JB and Lewis – The Fast and the Faster



A sad week with the loss of Jules Bianchi to F1. His death from a brain injury so tragic not only because of his age, just 25 years old, but because of his potential. I’m sure that one day he would have enjoyed the success shared on Sunday by Vettel and Ferrari. It was a nice tribute by drivers standing  in a circle around their helmets for a minute’s silence in respect of the man.

Bianchi, 25, died nine months after he suffered severe head injuries in a crash in last season’s Japanese Grand Prix when he left the track and hit a tractor that was recovering the car of fellow competitor Adrian Sutil.

The Marussia driver, who scored the first and so far only points in the team’s history when he finished ninth at last season’s Monaco Grand Prix, had been in a coma since the accident and never regained consciousness.

Bianchi was seen as one of the most talented young drivers in the sport, having been part of Ferrari’s young driver programme. He had been widely tipped to race for the famous team before tragedy struck.

No 17 has been retired in Jules’ memory.

The race was interesting. An over eager Lewis Hamilton who had dominated practice and taken pole position, made a poor start and some costly mistakes allowing a revitalised Vettel to take the lead and stay there for his second win for Ferrari. It hurts me to say that!

On a really bright note though, the incidents in the race favoured the Mc Laren boys and saw both of them come home in the points. Still not good enough by the teams performances in the past but definite signs of progress and hopefully better things to come. So, well done Jenson (and Alonso).

Well done also to Kvyat who came second in the Red Bull. He was chased hard by Riciardo (last years winner) but he had to make a late stop after a collision with Nico Rosberg and settle for 3rd place.Nico Hulkenberg failed to finish because of the spectacular collapse of his front wing which sent debris all over the track. The incident led to a safety car coming out and after the restart Hamilton had a collision with Riciardo which dropped him back to 12th. Testament to his driving skill that he got his head down and got back in the race to finish 6th. Rosberg had a puncture after a collision with Riciardo and had to make a stop which dropped him way down the field. He eventually finished eighth. So, bizarrely, Hamilton was able to extend his lead in the Driver’s Championship.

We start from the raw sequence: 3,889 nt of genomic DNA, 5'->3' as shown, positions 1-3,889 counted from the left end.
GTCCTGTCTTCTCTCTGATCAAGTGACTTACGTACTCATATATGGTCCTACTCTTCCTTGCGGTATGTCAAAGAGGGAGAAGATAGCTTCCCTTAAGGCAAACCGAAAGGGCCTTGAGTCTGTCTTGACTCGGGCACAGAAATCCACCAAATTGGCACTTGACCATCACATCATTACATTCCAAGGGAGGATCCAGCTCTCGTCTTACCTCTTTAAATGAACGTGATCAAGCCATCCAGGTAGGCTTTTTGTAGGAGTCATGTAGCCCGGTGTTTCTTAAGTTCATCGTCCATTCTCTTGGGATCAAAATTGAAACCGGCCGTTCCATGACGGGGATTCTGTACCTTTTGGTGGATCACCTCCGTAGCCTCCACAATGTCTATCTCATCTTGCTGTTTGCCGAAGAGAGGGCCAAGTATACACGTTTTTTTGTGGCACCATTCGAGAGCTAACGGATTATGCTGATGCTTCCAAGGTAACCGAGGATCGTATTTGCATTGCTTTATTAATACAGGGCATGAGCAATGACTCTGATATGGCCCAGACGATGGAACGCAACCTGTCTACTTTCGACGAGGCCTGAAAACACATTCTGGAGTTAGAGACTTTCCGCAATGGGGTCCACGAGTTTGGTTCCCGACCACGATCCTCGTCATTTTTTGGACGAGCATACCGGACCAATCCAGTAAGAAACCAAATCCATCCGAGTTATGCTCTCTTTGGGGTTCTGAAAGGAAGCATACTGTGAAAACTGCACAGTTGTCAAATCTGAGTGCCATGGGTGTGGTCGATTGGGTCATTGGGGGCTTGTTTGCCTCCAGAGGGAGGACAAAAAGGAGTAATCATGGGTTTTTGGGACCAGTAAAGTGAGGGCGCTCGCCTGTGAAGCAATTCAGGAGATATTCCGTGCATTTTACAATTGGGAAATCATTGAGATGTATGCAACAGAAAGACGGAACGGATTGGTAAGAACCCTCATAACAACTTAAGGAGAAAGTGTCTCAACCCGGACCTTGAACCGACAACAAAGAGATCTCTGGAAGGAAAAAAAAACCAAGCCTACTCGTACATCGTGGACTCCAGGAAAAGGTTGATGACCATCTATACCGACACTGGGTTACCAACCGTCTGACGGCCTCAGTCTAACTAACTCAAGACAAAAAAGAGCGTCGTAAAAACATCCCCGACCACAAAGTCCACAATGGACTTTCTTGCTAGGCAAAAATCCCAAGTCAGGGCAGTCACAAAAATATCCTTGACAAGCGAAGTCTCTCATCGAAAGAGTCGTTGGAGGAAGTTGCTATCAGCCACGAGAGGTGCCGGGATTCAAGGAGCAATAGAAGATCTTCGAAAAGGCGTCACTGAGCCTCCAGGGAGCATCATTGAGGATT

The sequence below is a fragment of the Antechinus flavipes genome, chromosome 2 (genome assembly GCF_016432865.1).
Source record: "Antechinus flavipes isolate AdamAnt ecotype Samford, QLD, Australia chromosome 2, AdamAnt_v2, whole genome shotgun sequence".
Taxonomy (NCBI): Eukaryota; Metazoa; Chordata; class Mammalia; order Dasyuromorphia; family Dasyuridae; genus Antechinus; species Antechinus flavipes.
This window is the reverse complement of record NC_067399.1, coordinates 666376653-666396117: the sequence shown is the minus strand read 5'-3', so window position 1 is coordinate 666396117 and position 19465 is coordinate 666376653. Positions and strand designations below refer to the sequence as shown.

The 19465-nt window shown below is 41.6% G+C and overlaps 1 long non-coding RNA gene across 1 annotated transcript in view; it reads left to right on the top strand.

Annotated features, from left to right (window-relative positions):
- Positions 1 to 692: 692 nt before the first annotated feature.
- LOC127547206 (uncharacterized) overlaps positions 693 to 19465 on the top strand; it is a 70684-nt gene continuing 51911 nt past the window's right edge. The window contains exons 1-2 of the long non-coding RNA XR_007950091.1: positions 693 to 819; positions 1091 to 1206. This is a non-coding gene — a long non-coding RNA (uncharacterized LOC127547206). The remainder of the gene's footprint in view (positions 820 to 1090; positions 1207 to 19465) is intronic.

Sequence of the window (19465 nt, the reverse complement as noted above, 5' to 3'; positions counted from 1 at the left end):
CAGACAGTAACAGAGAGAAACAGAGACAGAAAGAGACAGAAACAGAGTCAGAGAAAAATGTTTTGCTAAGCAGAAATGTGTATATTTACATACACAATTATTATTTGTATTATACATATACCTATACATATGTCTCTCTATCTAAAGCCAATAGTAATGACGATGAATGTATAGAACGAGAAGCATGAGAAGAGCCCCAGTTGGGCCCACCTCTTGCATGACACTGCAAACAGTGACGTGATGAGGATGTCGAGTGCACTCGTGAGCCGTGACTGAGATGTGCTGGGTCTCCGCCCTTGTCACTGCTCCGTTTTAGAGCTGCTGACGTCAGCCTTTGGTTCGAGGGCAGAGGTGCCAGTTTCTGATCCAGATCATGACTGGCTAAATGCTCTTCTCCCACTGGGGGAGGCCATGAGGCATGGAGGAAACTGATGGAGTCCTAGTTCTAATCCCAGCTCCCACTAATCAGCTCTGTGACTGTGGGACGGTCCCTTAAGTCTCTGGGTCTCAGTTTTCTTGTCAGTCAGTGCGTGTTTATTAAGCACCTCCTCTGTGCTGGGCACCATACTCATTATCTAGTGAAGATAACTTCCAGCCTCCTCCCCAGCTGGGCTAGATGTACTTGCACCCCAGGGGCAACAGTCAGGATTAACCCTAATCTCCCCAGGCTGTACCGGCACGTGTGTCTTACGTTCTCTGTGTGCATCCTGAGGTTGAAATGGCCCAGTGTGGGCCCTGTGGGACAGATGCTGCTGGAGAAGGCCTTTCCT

And how many penalties did Maldonado manage to accrue during the race? I lost count ha ha





Good morning everyone!

I’ve just returned from a working holiday in Spain. I was actually working for myself doing some maintenance on our house near Archidona/Antequera in Malaga province. On the way there to pass some time I wrote some notes for my blog but never got round to posting them because our internet connection there is not too clever. Anyway, I had been watching tennis at the French Open and I was really rooting for Serena Williams in the final. I had watched a lot of tennis from the tournament and had become heartily sick of the squeaking, grunting, groaning and shouting by both men and women but most annoyingly, the women who seem to have taken the concept of the grunt to the nth degree.

Grunting (definition)TN_pig_214B

  • (of a person) make a low inarticulate sound, typically to express effort or indicate assent.
    “the man cursed and grunted as he lassoed the steer”